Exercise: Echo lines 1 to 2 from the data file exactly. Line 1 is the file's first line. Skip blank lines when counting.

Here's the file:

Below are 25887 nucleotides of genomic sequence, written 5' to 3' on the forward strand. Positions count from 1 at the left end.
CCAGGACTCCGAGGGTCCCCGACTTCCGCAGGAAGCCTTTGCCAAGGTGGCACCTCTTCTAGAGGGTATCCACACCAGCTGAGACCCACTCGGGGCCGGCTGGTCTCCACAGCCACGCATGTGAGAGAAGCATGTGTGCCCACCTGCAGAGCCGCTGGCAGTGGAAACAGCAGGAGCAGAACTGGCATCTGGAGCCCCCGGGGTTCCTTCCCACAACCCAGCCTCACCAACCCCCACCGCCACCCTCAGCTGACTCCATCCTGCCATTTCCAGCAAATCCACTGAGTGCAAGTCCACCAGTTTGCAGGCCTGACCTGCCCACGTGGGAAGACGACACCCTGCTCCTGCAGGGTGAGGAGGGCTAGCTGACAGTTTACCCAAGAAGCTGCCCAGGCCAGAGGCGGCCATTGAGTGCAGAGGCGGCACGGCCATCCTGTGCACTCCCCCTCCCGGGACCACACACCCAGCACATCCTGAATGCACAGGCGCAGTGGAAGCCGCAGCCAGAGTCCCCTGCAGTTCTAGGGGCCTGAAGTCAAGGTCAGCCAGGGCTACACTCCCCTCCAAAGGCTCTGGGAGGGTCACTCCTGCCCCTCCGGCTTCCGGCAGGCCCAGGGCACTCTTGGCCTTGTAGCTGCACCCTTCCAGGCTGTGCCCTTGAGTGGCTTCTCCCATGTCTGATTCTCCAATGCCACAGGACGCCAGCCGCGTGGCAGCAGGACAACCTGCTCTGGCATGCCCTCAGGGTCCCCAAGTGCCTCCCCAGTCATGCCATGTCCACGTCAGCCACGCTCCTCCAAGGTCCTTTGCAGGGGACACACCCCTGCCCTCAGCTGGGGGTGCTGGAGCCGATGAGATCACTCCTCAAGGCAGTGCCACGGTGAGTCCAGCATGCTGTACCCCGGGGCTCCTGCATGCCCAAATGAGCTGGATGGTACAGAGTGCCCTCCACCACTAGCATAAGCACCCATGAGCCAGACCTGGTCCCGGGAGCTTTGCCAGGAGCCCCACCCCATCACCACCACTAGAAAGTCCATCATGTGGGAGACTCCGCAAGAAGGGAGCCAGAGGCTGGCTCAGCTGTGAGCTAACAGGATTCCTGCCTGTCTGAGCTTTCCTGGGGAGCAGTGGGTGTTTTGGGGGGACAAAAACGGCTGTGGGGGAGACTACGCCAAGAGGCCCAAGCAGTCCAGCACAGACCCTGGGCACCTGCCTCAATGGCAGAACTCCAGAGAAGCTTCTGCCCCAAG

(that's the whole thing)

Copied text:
Below are 25887 nucleotides of genomic sequence, written 5' to 3' on the forward strand. Positions count from 1 at the left end.
CCAGGACTCCGAGGGTCCCCGACTTCCGCAGGAAGCCTTTGCCAAGGTGGCACCTCTTCTAGAGGGTATCCACACCAGCTGAGACCCACTCGGGGCCGGCTGGTCTCCACAGCCACGCATGTGAGAGAAGCATGTGTGCCCACCTGCAGAGCCGCTGGCAGTGGAAACAGCAGGAGCAGAACTGGCATCTGGAGCCCCCGGGGTTCCTTCCCACAACCCAGCCTCACCAACCCCCACCGCCACCCTCAGCTGACTCCATCCTGCCATTTCCAGCAAATCCACTGAGTGCAAGTCCACCAGTTTGCAGGCCTGACCTGCCCACGTGGGAAGACGACACCCTGCTCCTGCAGGGTGAGGAGGGCTAGCTGACAGTTTACCCAAGAAGCTGCCCAGGCCAGAGGCGGCCATTGAGTGCAGAGGCGGCACGGCCATCCTGTGCACTCCCCCTCCCGGGACCACACACCCAGCACATCCTGAATGCACAGGCGCAGTGGAAGCCGCAGCCAGAGTCCCCTGCAGTTCTAGGGGCCTGAAGTCAAGGTCAGCCAGGGCTACACTCCCCTCCAAAGGCTCTGGGAGGGTCACTCCTGCCCCTCCGGCTTCCGGCAGGCCCAGGGCACTCTTGGCCTTGTAGCTGCACCCTTCCAGGCTGTGCCCTTGAGTGGCTTCTCCCATGTCTGATTCTCCAATGCCACAGGACGCCAGCCGCGTGGCAGCAGGACAACCTGCTCTGGCATGCCCTCAGGGTCCCCAAGTGCCTCCCCAGTCATGCCATGTCCACGTCAGCCACGCTCCTCCAAGGTCCTTTGCAGGGGACACACCCCTGCCCTCAGCTGGGGGTGCTGGAGCCGATGAGATCACTCCTCAAGGCAGTGCCACGGTGAGTCCAGCATGCTGTACCCCGGGGCTCCTGCATGCCCAAATGAGCTGGATGGTACAGAGTGCCCTCCACCACTAGCATAAGCACCCATGAGCCAGACCTGGTCCCGGGAGCTTTGCCAGGAGCCCCACCCCATCACCACCACTAGAAAGTCCATCATGTGGGAGACTCCGCAAGAAGGGAGCCAGAGGCTGGCTCAGCTGTGAGCTAACAGGATTCCTGCCTGTCTGAGCTTTCCTGGGGAGCAGTGGGTGTTTTGGGGGGACAAAAACGGCTGTGGGGGAGACTACGCCAAGAGGCCCAAGCAGTCCAGCACAGACCCTGGGCACCTGCCTCAATGGCAGAACTCCAGAGAAGCTTCTGCCCCAAG